♠ Posted by Emmanuel in Southeast Asia at 8/04/2013 09:43:00 AMSo, just how "moody" is Moodys? For reasons I'll explain, it makes me want to take large amounts of hallucinogens to acquire their "expertise." The global financial crisis revealed that, if anything, major credit rating agencies are not trustworthy. Conflicts of interest and plain negligence abounded. When push comes to shove, it's ultimately up to us to perform due diligence on prospective investments and not have some self-proclaimed rating agency do the job (poorly) for us.
This introduction brings me to the Philippines seeking to complete all major credit rating agencies giving it an "investment grade" designation. On March 27 of this year, Fitch granted the country such a rating after waiting for it for quite some time. On May 2, Standard and Poors followed suit in doing so. All this leaves just Moodys to grant the Philippines such a designation.
During the past week, Moodys people were in Manila assessing what rating to give the Philippines. These discussions were somewhat ridiculous given how low yields are on Philippine sovereign debt. If we take international capital markets as our gauge of investor perceptions of trustworthiness, the Philippines' performance is laudable: In case you're wondering, 10-year Philippine bonds are yielding lower than solidly investment grade nations that have been considered as such for a long time including Israel, Australia, Poland, New Zealand, Chile and Mexico. (And no, the government isn't faking low yields by buying its own papers alike certain governments.) The real question to me isn't whether the Philippines is investment grade but rather why its credit rating isn't higher.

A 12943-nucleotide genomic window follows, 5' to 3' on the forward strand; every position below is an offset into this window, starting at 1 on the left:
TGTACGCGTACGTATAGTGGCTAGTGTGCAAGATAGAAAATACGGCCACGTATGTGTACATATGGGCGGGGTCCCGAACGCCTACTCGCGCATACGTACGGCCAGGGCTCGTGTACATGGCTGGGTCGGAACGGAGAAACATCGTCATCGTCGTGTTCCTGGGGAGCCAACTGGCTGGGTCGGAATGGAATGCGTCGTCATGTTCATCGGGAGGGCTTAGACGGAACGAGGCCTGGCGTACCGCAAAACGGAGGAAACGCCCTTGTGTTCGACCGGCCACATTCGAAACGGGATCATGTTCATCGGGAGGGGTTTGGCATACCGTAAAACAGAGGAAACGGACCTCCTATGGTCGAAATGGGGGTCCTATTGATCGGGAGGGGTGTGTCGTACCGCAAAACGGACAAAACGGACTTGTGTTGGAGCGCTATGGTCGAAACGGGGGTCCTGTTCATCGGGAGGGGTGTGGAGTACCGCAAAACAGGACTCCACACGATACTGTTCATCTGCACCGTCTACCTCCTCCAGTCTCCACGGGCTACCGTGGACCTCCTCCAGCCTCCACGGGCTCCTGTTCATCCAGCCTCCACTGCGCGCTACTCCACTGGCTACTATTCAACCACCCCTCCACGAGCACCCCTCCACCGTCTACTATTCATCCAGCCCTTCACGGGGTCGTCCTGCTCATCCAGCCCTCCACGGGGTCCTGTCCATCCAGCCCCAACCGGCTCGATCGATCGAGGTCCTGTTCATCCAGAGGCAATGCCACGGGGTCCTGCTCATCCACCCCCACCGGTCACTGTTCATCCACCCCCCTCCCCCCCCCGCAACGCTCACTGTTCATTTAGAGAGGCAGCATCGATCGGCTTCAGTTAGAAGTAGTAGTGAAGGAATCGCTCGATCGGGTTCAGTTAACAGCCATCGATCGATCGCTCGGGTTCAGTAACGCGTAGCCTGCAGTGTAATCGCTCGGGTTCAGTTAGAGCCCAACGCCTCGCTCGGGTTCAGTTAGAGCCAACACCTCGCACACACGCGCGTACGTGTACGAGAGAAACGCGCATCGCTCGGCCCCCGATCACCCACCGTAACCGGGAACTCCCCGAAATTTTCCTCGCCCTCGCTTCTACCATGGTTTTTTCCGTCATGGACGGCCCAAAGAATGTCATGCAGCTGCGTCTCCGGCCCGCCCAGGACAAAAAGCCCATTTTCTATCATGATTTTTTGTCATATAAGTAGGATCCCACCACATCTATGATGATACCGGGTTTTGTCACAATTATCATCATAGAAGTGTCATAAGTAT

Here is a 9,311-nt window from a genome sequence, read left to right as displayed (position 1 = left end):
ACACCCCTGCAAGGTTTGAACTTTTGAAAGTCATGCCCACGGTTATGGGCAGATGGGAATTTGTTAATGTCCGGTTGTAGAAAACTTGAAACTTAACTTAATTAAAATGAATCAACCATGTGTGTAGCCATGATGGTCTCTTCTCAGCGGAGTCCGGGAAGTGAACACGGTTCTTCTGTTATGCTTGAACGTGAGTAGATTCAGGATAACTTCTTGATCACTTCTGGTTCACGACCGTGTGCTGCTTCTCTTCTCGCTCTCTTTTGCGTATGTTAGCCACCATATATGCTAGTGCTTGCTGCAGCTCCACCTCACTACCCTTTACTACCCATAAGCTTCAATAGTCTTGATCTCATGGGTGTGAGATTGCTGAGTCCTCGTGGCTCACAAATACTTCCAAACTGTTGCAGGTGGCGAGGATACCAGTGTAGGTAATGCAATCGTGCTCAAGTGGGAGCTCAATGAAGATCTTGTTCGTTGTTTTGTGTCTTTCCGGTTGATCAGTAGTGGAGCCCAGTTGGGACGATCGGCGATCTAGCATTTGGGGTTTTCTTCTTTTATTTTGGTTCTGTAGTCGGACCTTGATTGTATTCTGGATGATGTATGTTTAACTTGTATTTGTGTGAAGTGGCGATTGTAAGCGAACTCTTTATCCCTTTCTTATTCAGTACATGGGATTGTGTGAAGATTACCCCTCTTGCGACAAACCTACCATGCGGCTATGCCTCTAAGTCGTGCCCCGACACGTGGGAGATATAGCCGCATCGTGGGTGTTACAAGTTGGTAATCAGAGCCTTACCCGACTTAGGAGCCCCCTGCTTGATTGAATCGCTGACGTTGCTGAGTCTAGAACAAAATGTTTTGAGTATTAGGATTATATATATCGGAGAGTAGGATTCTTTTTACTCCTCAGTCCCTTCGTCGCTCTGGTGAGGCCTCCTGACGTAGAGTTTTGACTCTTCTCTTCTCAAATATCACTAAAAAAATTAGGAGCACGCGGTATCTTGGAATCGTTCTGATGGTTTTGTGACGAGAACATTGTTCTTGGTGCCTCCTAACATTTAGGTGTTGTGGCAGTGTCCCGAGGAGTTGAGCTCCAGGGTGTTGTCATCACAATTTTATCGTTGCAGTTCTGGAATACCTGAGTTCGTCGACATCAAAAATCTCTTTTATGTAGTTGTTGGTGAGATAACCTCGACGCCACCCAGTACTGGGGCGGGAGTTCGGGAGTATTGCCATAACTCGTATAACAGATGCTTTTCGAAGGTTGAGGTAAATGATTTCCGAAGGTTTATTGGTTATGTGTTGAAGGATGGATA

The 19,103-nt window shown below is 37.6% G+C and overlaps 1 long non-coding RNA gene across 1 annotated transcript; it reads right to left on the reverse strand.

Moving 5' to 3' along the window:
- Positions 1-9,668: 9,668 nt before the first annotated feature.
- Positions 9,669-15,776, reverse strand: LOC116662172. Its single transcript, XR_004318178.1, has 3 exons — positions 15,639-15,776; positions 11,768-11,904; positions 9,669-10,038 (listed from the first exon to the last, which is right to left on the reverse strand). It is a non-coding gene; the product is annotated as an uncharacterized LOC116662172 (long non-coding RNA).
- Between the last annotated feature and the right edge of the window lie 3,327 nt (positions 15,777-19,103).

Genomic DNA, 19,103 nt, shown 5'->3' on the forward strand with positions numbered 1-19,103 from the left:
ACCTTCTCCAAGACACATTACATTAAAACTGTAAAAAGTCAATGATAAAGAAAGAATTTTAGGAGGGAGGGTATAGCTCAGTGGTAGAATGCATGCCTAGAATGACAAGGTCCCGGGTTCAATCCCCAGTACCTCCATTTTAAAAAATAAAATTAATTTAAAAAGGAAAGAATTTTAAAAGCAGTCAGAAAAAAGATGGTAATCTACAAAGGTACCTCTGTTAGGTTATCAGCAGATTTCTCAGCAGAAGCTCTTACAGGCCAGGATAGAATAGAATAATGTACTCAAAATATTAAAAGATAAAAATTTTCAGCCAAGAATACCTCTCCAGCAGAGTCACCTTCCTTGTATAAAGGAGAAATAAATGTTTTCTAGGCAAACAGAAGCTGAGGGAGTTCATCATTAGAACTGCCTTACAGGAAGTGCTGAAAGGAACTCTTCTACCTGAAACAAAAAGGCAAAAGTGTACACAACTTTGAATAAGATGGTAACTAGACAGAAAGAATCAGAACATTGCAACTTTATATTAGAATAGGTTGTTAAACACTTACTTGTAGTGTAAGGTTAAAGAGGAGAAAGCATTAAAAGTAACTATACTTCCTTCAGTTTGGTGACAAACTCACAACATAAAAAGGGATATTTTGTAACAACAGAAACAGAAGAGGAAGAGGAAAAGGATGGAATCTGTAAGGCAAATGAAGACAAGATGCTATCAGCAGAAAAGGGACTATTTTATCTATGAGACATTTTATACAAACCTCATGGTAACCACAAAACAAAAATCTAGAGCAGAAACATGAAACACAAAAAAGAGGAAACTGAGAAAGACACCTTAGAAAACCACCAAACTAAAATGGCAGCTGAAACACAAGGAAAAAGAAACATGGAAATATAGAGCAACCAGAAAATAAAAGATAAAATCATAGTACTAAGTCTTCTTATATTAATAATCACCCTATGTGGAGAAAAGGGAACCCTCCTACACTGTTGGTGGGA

And here's the kicker: The Moodys folks are questioning the government's "failure" to spend all of its budget within the fiscal year. Last I checked, it was called "coming in under budget." Correct me if I'm wrong, but in this era of trillion-dollar American deficits, isn't this a rather desirable outcome?
The government’s failure to spend its budget within schedule will be one of the main issues to be discussed in meetings between state economic managers and representatives from Moody’s Investor Service this week. Moody’s representatives are in Manila as part of the debt watcher’s process in reviewing the Philippines’ sovereign credit rating.You apparently don't need an understanding of finance to work for Moodys. Heck, if I took lots of drugs, I'd prolly work for Moodys, too. For them, true-to-life market evaluations don't matter--and underspending is "bad."
Moody’s still considers long-term peso and dollar bonds issued by the Philippine government as “junk” investments. The firm’s peers, Standard & Poor’s and Fitch Ratings, already rate the Philippines at investment grade. “Funding is not the issue. The issue is capacity to spend the money,” Moody’s senior analyst Christian de Guzman said Monday.